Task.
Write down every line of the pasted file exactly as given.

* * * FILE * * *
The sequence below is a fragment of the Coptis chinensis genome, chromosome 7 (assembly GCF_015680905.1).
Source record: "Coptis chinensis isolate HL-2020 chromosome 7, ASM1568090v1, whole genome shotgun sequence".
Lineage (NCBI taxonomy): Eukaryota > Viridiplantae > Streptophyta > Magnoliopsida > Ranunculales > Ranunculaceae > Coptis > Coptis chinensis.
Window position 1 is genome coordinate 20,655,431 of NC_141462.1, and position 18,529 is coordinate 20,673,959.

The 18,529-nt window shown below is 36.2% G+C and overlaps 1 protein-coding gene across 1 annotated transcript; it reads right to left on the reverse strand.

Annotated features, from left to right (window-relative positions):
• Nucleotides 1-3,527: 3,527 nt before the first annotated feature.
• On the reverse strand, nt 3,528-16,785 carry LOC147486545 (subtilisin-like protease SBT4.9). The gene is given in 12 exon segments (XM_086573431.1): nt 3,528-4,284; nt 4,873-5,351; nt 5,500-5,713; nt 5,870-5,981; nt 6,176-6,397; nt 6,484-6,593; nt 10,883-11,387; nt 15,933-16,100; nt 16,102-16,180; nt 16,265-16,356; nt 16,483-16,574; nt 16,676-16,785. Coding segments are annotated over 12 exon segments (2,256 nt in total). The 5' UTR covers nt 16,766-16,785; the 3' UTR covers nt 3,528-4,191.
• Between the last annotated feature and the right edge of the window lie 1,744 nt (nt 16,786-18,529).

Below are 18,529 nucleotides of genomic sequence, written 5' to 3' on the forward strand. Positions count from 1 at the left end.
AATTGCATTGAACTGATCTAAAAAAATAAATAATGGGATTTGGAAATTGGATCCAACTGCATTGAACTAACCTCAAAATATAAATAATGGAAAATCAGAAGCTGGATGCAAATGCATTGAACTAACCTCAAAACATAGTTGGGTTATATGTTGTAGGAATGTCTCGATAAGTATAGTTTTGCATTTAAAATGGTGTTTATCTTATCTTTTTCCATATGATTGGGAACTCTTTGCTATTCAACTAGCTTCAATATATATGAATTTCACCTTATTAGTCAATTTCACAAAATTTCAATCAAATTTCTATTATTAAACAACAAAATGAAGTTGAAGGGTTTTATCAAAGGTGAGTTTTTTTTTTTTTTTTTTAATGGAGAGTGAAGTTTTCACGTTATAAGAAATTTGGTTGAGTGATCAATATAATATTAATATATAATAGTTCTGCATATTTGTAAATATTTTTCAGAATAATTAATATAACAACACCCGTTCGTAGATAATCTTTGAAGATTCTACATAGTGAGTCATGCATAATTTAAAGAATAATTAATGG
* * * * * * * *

The sequence below is a fragment of the Coptis chinensis genome, chromosome 7 (assembly GCF_015680905.1).
Source record: "Coptis chinensis isolate HL-2020 chromosome 7, ASM1568090v1, whole genome shotgun sequence".
Lineage (NCBI taxonomy): Eukaryota > Viridiplantae > Streptophyta > Magnoliopsida > Ranunculales > Ranunculaceae > Coptis > Coptis chinensis.
Window position 1 is genome coordinate 20,655,431 of NC_141462.1, and position 18,529 is coordinate 20,673,959.

The 18,529-nt window shown below is 36.2% G+C and overlaps 1 protein-coding gene across 1 annotated transcript; it reads right to left on the reverse strand.

Annotated features, from left to right (window-relative positions):
• Nucleotides 1-3,527: 3,527 nt before the first annotated feature.
• On the reverse strand, nt 3,528-16,785 carry LOC147486545 (subtilisin-like protease SBT4.9). The gene is given in 12 exon segments (XM_086573431.1): nt 3,528-4,284; nt 4,873-5,351; nt 5,500-5,713; nt 5,870-5,981; nt 6,176-6,397; nt 6,484-6,593; nt 10,883-11,387; nt 15,933-16,100; nt 16,102-16,180; nt 16,265-16,356; nt 16,483-16,574; nt 16,676-16,785. Coding segments are annotated over 12 exon segments (2,256 nt in total). The 5' UTR covers nt 16,766-16,785; the 3' UTR covers nt 3,528-4,191.
• Between the last annotated feature and the right edge of the window lie 1,744 nt (nt 16,786-18,529).

Below are 18,529 nucleotides of genomic sequence, written 5' to 3' on the forward strand. Positions count from 1 at the left end.
AATTGCATTGAACTGATCTAAAAAAATAAATAATGGGATTTGGAAATTGGATCCAACTGCATTGAACTAACCTCAAAATATAAATAATGGAAAATCAGAAGCTGGATGCAAATGCATTGAACTAACCTCAAAACATAGTTGGGTTATATGTTGTAGGAATGTCTCGATAAGTATAGTTTTGCATTTAAAATGGTGTTTATCTTATCTTTTTCCATATGATTGGGAACTCTTTGCTATTCAACTAGCTTCAATATATATGAATTTCACCTTATTAGTCAATTTCACAAAATTTCAATCAAATTTCTATTATTAAACAACAAAATGAAGTTGAAGGGTTTTATCAAAGGTGAGTTTTTTTTTTTTTTTTTTAATGGAGAGTGAAGTTTTCACGTTATAAGAAATTTGGTTGAGTGATCAATATAATATTAATATATAATAGTTCTGCATATTTGTAAATATTTTTCAGAATAATTAATATAACAACACCCGTTCGTAGATAATCTTTGAAGATTCTACATAGTGAGTCATGCATAATTTAAAGAATAATTAATGG